Calçotada, A Valencian Spring Tradition.


 

 

Calçotada!

Calçotada!

There is  much to do in Valencia over the Easter weekend. With 80% of hotel beds occupied the city may have appeared busy but actually, many Valencians retire to the countryside or go to Seville to see the Semana Santa processions.

Valencia itself has such processions, the `hermanadades´and `cofradias´ parade all week in Semana Santa Marinera.

Or of course many of those staying at home in Valencia will decamp to open spaces such as the dry riverbed for the traditional  family picnic.

But those in the know will head for a calçotada!

Held from the end of  Winter and throughout Spring, when the calçot is in season, the calçotada is a fiesta  with its own traditions!

The humble calçot is a member of the onion family and is grown especially for this type of festival. Historically it is linked originally with Valls, near to Tarragona, but many Valencians regularly participate in such fiestas…they are after all party people first and foremost!

So yesterday, Easter Sunday, I was lucky enough to be invited to enjoy a day in the countryside, participating in just such a party!

In the Orange Groves!

In the Orange Groves!

Collected from a point on the road between Vilamarxant and Pedralba we were driven off-road into the orange groves, down twisty, turny tracks, over dry water courses and gravel roads until we reached a casita, nestling in a knot of pine trees in a concealed valley !

Here several cars were parked beneath the trees and a crowd had assembled…party time!

The heady scent of orange blossom filled the air to the point that you might have been forgiven for thinking you were in a perfume factory! It is easy to see why sailors named this part of Spain the Costa de Azahar, ( orange blossom coast) as the perfume must have rolled out to sea especially at night-time!

Putting on Bibs Around the Table.

Putting on Bibs Around the Table.

Looking like a small leek, the calçot ( puerro tardio) is around 25cm tall and about 5cm in diameter.  A fire of vine-cuttings is lit and when the flames die down the onions are laid on a grill and cooked directly above the ash until the outer leaves are charred black! By now, the inside white part should be golden, tender and juicy!

The kitchen in the casita….( apart from storing tools it has no other purpose)  was full of local women, arms whirring away with pestle and mortar making allioli, the garlic sauce, and salsa romescu….the traditional accompaniment in which the calçots will be dipped! The allioli was for later.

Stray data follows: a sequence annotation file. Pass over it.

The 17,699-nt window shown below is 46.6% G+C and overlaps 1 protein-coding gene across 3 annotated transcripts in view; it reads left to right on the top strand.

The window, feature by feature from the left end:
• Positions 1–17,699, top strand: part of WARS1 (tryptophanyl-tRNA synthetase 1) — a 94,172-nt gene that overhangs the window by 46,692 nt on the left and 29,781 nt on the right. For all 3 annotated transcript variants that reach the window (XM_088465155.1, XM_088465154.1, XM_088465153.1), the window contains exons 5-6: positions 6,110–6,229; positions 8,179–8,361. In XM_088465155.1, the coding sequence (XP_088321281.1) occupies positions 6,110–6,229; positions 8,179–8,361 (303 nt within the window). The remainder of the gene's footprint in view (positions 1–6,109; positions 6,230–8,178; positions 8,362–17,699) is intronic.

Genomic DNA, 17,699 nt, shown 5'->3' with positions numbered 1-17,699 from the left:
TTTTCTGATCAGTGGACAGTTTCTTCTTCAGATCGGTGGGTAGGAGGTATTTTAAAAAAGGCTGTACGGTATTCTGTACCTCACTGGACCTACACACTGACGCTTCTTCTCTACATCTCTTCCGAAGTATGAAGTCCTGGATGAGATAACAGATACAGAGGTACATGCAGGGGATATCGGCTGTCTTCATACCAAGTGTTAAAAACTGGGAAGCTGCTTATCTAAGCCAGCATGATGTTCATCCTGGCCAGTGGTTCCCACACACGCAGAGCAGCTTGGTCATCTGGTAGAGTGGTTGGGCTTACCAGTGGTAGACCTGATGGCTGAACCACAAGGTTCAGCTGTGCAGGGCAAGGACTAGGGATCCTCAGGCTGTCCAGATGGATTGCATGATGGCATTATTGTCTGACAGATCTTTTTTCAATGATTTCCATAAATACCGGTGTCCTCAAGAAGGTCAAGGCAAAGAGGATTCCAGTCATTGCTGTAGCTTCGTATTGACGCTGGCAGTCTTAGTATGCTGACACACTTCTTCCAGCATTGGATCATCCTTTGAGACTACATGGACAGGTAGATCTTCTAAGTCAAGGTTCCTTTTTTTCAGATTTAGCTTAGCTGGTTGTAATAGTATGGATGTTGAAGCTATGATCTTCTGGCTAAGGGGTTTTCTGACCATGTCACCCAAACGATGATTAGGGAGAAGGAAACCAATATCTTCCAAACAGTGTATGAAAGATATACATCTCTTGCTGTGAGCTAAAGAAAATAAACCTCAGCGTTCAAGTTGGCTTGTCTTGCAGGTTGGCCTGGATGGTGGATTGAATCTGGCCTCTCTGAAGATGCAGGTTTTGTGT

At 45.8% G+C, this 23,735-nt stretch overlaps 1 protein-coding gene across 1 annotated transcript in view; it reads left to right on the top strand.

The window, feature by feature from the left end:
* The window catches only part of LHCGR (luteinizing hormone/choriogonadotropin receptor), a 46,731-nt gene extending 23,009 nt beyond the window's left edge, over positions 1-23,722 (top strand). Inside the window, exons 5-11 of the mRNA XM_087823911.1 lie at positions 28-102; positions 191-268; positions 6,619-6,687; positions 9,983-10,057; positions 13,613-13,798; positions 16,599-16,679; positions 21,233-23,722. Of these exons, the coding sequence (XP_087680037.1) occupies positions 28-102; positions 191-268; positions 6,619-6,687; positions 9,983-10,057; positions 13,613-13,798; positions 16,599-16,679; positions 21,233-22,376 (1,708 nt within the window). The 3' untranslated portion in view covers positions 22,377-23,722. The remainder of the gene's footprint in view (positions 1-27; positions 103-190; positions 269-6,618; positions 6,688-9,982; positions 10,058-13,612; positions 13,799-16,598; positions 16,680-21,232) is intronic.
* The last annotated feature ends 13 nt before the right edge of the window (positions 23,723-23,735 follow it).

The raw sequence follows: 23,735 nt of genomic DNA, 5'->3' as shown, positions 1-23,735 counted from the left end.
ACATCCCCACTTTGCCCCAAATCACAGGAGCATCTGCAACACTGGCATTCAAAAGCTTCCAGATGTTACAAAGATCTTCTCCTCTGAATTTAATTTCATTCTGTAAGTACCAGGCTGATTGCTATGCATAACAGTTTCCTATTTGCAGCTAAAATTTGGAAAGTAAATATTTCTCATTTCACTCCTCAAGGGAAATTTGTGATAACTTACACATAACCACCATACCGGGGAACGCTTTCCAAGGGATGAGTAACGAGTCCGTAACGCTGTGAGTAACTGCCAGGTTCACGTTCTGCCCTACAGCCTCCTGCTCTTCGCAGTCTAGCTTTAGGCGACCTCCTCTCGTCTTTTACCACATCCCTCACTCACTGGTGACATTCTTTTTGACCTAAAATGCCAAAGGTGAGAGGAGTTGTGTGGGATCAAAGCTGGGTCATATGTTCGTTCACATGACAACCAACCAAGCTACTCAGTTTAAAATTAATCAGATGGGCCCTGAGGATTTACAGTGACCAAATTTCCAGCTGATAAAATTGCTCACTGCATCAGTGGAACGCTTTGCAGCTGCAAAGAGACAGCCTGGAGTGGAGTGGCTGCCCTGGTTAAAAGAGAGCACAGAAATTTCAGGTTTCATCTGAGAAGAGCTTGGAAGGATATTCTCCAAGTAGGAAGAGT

The Calçots arrive.

The Calçots arrive.

The calçots had by now all been cooked ( 500 of them) and wrapped, in accordance with  the tradition,  in newsprint.

The trestles were mounted, the sheets of mdf and melamine boards laid over them……an impromptu table around which the assembled guests now congregated. Bowls of romescu sauce, pickled cucumber ( pepinos) guindilla peppers ( hot long chilis pickled in white-wine vinegar)  and olives appeared and the beer and wine started to flow!

Salva shows how to do it!

Salva shows how to do it!

As if to ease  a tangible sense of anticipation the calçots arrived in their wrappings and were spread down the centre of the table.

There is a proper way to eat them as well. Pinching the root end and selecting the centre of the plant at the top end the cooked onion is withdrawn cleanly from its blackened outer leaves. It is then rolled in the romescu sauce and eaten by tipping the head back and swallowing it in the manner of the Dutch `nieve haaring´!   For once the table went very quiet for a few minutes as the sweet onions were quickly consumed  – the outer skins neatly piled into empty orange crates!

Mobile BBQ and Meat Course!!!

Mobile BBQ and Meat Course!!!

This of course is just the prelude! In Tarragona the calçots  would then be followed by plates heaving with `butiffara´ and ` embotits´.

This was also to be our second course! The time of year and a very dry winter means the ban on bonfires and open air bbq´s in the countryside has arrived early . Both Pedralba and Vilamarxant have experienced their first wild fires of 2014.

At this moment Antonio, our host, drove in with the mobile bbq! It seems the ban does not run to putting the traditional cement mixing pan in the trailor attached to the back of your car and lighting the fire in there! Large stainless steel grills were groaning with morcilla, chorizo, longaniza and pancetta…the meat main course to be eaten in bocadillos with the allioli! The wine and beer continued to flow whilst we all cut our bread, opened it out and made our hearty sandwiches selecting directly from the grill!

Outside the Casita.

Outside the Casita.

Conversation flowed and new friendships were made….this is a very Valencian type of day out and immense fun!

And in the Valencian tradition the coffee followed and the cubattas…gin, brandy an paxaran…a Spanish sloe gin which is excellent over ice!

The afternoon over the crowd quietly slipped away and the orange groves returned to their normal peace! If anyone ever invites you participate in a meal in the middle of nowhere eating chargrilled onions and sausage…..don´t say no! Now you know what you would be missing!!!!!

Bocadillo de Blanco, Negro  y Rojo!

Bocadillo de Blanco, Negro y Rojo!

 

 

 

 

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